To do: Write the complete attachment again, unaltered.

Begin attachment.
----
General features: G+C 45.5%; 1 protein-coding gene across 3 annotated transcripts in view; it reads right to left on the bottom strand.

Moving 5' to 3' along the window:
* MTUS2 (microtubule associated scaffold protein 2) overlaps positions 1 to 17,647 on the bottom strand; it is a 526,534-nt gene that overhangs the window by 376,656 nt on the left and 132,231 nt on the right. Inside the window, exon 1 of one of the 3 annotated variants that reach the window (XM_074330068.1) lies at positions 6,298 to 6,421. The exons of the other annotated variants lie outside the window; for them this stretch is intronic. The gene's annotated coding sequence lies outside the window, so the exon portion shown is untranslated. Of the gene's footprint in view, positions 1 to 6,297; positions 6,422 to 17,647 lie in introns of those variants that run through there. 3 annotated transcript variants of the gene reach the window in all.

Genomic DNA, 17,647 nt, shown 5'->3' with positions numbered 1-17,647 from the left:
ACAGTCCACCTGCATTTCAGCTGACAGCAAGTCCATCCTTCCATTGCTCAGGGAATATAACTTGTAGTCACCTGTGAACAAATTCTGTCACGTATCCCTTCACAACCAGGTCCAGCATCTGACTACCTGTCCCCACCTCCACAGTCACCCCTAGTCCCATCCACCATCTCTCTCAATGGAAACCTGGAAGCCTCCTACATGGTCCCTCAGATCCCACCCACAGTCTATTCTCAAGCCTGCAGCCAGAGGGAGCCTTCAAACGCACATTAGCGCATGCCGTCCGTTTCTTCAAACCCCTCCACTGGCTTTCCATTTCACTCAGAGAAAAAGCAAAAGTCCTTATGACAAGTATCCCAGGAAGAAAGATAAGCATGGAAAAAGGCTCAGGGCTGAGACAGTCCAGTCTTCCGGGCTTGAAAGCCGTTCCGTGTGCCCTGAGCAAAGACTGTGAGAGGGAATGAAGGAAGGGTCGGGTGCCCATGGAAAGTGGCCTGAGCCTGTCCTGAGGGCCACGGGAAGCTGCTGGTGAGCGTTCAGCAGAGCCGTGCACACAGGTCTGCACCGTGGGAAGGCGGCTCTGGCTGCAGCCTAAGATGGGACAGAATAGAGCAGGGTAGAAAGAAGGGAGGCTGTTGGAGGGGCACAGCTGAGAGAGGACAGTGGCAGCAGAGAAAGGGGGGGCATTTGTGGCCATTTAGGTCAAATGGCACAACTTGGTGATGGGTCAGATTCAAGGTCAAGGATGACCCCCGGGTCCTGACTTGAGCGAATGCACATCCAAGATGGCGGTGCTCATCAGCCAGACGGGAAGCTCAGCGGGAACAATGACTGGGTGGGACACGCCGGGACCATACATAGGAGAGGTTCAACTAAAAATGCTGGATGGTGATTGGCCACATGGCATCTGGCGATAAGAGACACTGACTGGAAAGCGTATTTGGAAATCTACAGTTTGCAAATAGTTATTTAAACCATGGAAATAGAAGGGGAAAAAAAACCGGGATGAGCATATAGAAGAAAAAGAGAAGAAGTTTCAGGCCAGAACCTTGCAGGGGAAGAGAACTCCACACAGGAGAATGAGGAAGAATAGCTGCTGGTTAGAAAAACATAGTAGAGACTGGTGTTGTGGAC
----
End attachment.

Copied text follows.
General features: G+C 45.5%; 1 protein-coding gene across 3 annotated transcripts in view; it reads right to left on the bottom strand.

Moving 5' to 3' along the window:
* MTUS2 (microtubule associated scaffold protein 2) overlaps positions 1 to 17,647 on the bottom strand; it is a 526,534-nt gene that overhangs the window by 376,656 nt on the left and 132,231 nt on the right. Inside the window, exon 1 of one of the 3 annotated variants that reach the window (XM_074330068.1) lies at positions 6,298 to 6,421. The exons of the other annotated variants lie outside the window; for them this stretch is intronic. The gene's annotated coding sequence lies outside the window, so the exon portion shown is untranslated. Of the gene's footprint in view, positions 1 to 6,297; positions 6,422 to 17,647 lie in introns of those variants that run through there. 3 annotated transcript variants of the gene reach the window in all.

Genomic DNA, 17,647 nt, shown 5'->3' with positions numbered 1-17,647 from the left:
ACAGTCCACCTGCATTTCAGCTGACAGCAAGTCCATCCTTCCATTGCTCAGGGAATATAACTTGTAGTCACCTGTGAACAAATTCTGTCACGTATCCCTTCACAACCAGGTCCAGCATCTGACTACCTGTCCCCACCTCCACAGTCACCCCTAGTCCCATCCACCATCTCTCTCAATGGAAACCTGGAAGCCTCCTACATGGTCCCTCAGATCCCACCCACAGTCTATTCTCAAGCCTGCAGCCAGAGGGAGCCTTCAAACGCACATTAGCGCATGCCGTCCGTTTCTTCAAACCCCTCCACTGGCTTTCCATTTCACTCAGAGAAAAAGCAAAAGTCCTTATGACAAGTATCCCAGGAAGAAAGATAAGCATGGAAAAAGGCTCAGGGCTGAGACAGTCCAGTCTTCCGGGCTTGAAAGCCGTTCCGTGTGCCCTGAGCAAAGACTGTGAGAGGGAATGAAGGAAGGGTCGGGTGCCCATGGAAAGTGGCCTGAGCCTGTCCTGAGGGCCACGGGAAGCTGCTGGTGAGCGTTCAGCAGAGCCGTGCACACAGGTCTGCACCGTGGGAAGGCGGCTCTGGCTGCAGCCTAAGATGGGACAGAATAGAGCAGGGTAGAAAGAAGGGAGGCTGTTGGAGGGGCACAGCTGAGAGAGGACAGTGGCAGCAGAGAAAGGGGGGGCATTTGTGGCCATTTAGGTCAAATGGCACAACTTGGTGATGGGTCAGATTCAAGGTCAAGGATGACCCCCGGGTCCTGACTTGAGCGAATGCACATCCAAGATGGCGGTGCTCATCAGCCAGACGGGAAGCTCAGCGGGAACAATGACTGGGTGGGACACGCCGGGACCATACATAGGAGAGGTTCAACTAAAAATGCTGGATGGTGATTGGCCACATGGCATCTGGCGATAAGAGACACTGACTGGAAAGCGTATTTGGAAATCTACAGTTTGCAAATAGTTATTTAAACCATGGAAATAGAAGGGGAAAAAAAACCGGGATGAGCATATAGAAGAAAAAGAGAAGAAGTTTCAGGCCAGAACCTTGCAGGGGAAGAGAACTCCACACAGGAGAATGAGGAAGAATAGCTGCTGGTTAGAAAAACATAGTAGAGACTGGTGTTGTGGAC